• Connecting with 60,000 young Americans in the Global Citizen Festival at Central Park for the cause of poverty eradication
  • Hosted by President Obama over two days, including visiting the Martin Luther King memorial together
  • Two Op-Eds, individually and jointly with President Obama

The Joint Statement reveals an almost point-by-point alignment of the renewed direction of the Indo-US relationship, behind PM’s priorities for India’s development

1.“Make in India”

  • Enhance US FDI and FII investment into India – through a dedicated Indo-US Investment initiative, individually ensuring investment proposals and projects materialize, through a single-point problem resolution and facilitation arrangement
  • Boeing to build – part of the Chinook helicopter mainframe in Bangalore + sustainables for the C-17 aircraft
  • GE to open a new manufacturing and skilling integrated plant in Pune
  • US companies to build next-generation locomotives in India
  • $42 billion US investment into India over the next 5 years – identified by USIBC, from a mere 20% of its membership. If extrapolated, this could translate to possible investments in excess of $100 bn
  • An India-specific initiative by financial companies – to bring sovereign wealth funds and pension funds into India
  • Partnership between RBI and US Fed – for sharing information on regulation and oversight of financial institutions

2. “Next-generation Infrastructure”

  • Infrastructure Collaboration Platform – to enhance participation of US companies in Indian infrastructure projects
  • Digital India Partnership– enhancing digital infrastructure, deploying e-governance and e-services, promoting industry collaboration, and empowering India’s citizens
  • Partnership for upgrading Allahabad (UP), Ajmer (Rajasthan) and Vishakhapatnam (AP) into Smart Cities – bringing in cutting edge US-technology

3. “Swachch Bharat”

  • Water, Sanitation and Hygiene (WASH) alliance for 500 Indian cities – involving USAID as well as US business and civil society (such as the Gates Foundation) – as knowledge partner for our municipalities and state governments for innovation, expertise and technology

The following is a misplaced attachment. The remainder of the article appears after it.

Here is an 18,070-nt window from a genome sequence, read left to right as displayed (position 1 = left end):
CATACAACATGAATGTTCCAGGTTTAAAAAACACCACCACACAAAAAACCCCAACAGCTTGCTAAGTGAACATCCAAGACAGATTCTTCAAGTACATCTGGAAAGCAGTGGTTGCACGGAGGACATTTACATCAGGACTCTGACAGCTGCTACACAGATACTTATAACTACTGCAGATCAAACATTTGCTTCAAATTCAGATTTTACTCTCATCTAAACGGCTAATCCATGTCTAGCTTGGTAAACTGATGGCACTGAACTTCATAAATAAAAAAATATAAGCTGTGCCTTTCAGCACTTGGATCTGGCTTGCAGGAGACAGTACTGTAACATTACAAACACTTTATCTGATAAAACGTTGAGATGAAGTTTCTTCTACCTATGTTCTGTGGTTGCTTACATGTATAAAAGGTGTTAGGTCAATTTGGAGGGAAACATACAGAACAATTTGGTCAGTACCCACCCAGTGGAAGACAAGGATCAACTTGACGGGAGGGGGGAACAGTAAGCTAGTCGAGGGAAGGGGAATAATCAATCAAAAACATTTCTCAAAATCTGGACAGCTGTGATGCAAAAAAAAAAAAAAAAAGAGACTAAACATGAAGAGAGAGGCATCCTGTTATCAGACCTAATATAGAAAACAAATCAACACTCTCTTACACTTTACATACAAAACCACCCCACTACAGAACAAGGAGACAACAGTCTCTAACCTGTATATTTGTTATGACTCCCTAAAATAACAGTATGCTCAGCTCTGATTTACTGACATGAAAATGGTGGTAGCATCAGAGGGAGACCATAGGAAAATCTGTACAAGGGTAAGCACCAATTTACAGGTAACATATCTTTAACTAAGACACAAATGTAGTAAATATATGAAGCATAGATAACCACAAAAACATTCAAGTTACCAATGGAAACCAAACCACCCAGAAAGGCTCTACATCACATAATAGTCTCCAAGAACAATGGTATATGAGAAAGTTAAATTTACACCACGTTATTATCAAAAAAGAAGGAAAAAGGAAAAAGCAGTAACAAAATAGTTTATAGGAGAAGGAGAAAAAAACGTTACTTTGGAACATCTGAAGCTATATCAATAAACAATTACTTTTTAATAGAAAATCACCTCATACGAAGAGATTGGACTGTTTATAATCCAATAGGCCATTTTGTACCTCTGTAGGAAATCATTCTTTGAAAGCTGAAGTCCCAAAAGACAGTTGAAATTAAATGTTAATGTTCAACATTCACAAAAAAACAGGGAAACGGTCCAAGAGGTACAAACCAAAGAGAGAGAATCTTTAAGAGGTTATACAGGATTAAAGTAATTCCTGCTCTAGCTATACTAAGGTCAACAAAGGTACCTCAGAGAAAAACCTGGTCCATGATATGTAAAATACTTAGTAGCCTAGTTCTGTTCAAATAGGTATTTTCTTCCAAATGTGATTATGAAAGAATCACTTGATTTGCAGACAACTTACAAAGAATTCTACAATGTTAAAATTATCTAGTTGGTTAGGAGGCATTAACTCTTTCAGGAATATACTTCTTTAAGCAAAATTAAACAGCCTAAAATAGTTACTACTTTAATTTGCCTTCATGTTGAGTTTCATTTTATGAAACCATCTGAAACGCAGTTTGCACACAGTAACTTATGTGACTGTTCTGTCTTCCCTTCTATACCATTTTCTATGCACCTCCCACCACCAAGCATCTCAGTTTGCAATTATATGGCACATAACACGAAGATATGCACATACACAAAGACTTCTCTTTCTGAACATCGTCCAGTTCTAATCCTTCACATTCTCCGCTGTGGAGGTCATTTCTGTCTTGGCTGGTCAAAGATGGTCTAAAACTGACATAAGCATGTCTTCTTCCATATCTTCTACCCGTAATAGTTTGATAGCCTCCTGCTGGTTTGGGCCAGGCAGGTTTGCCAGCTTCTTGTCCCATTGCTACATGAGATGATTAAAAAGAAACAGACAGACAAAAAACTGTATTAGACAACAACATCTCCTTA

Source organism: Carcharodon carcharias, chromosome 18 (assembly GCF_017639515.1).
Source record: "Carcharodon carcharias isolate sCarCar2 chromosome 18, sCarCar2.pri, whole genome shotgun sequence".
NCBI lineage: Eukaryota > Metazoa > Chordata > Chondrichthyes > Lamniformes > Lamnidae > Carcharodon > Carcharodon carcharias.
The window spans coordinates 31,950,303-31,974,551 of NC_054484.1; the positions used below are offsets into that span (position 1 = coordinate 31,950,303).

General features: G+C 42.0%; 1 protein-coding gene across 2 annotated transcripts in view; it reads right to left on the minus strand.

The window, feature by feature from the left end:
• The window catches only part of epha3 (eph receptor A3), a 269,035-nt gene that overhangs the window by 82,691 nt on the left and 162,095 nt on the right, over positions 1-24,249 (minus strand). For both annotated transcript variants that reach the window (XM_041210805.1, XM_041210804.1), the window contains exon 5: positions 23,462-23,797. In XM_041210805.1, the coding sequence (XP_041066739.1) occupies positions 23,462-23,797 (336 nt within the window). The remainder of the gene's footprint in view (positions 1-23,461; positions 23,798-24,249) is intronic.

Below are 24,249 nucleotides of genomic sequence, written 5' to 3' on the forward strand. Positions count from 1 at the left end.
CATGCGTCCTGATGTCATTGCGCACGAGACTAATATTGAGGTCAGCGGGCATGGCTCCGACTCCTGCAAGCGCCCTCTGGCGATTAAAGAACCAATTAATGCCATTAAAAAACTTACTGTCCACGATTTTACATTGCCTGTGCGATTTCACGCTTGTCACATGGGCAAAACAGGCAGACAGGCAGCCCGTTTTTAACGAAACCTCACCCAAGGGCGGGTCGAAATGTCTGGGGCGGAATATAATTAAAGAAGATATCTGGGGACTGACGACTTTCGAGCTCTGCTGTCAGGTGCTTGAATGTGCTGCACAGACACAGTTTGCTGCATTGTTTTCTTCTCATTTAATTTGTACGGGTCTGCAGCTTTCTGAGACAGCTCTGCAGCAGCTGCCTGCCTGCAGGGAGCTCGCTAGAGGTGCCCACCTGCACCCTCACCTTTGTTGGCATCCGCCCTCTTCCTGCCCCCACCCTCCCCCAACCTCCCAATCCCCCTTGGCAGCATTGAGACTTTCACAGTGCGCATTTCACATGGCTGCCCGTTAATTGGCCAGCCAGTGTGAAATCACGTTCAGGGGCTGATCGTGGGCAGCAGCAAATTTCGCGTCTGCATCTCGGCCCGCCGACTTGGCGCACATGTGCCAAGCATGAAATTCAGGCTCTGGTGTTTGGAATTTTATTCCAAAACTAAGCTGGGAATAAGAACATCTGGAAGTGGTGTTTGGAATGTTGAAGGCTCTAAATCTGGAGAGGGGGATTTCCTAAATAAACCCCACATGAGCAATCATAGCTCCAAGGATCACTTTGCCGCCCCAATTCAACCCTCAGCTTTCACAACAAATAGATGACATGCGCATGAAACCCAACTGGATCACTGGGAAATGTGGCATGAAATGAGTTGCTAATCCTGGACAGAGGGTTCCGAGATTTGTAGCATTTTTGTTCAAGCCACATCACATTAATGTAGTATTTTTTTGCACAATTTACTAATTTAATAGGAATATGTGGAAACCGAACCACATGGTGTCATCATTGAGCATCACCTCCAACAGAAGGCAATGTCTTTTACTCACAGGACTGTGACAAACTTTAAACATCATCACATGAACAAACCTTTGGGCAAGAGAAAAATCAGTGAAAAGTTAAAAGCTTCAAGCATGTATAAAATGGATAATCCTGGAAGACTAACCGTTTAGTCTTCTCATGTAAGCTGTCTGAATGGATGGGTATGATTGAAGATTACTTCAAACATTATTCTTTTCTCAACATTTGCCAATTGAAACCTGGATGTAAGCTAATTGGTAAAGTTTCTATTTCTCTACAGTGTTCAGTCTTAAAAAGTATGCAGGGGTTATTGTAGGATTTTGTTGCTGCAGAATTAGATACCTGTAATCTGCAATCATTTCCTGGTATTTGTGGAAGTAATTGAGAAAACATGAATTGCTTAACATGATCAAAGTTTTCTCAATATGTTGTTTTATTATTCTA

4. “Sarve Santu Niramaya”

  • Affordable vaccines programme for developing world diseases such as TB, Malaria and Dengue
  • Collaboration with the US National Cancer Institute to help develop AIIMS-National Cancer Institute at Jhajjar

5.  “Knowledge century”

  • Global Initiative of Academic Networks (GIAN, or Knowledge) – bringing 1,000 American professors from the top 100 Universities each year to teach in Indian Universities. US universities to continue paying their salaries
  • Development of globally benchmarked skill development in India through nation-wide certification systems and new institutions such as Skills Universities
  • Knowledge Partnership with a consortium of top US universities for the new IIT Goa (across curriculum, faculty and facilities) – renewing after 50 years, the powerful precedent of the setting up of IIT Kanpur in 1960 with US assistance
  • Collaboration in developing India’s new National Defence University
  • NASA-ISRO collaboration across domains – Mars Joint Working Group + Synthetic Aperture Radar (NISAR) mission

6. “Vasudhaiva Kutumbakam”

  • Tourist Visa on Arrival and E-travel authorization for US visitors in India
  • India to join the Global Entry Programme to facilitate easy entry of Indian nationals to the USA
  • Lifetime validity of Indian Visa and removal of requirement of periodic reporting to a police station – for PIOs

7. “Clean Energy & Sustainability”

  • Collaboration for up-gradation of India’s National Institutes of Wind, Solar and Bio-energy
  • New Energy Innovation labs
  • Clean Air partnership between Central Pollution Monitoring Board and US Environment Protection Agency
  • Clean Energy Finance Forum for promoting investment and trade in clean energy projects
  • $1 billion concessional financing from US EXIM bank for Indian Renewable Energy Development Agency (IREDA)
  • US-India Climate Fellowship Program
  • Special contact group to resolve all Civil Nuclear issues – including liability and administrative issues
  • Partnership for India’s National Parks – exchanging experience of conservation, facilitation of visitors, research, training and outreach

8. “Zero Tolerance on Security threats”

  • Stronger partnership against Terror – joint and concerted efforts for dismantling of safe havens and disrupting financial and tactical support of – D-Company, Haqqani network, Jaish-e-Mohammed and LeT  (many of these threats to India acknowledged for the first time)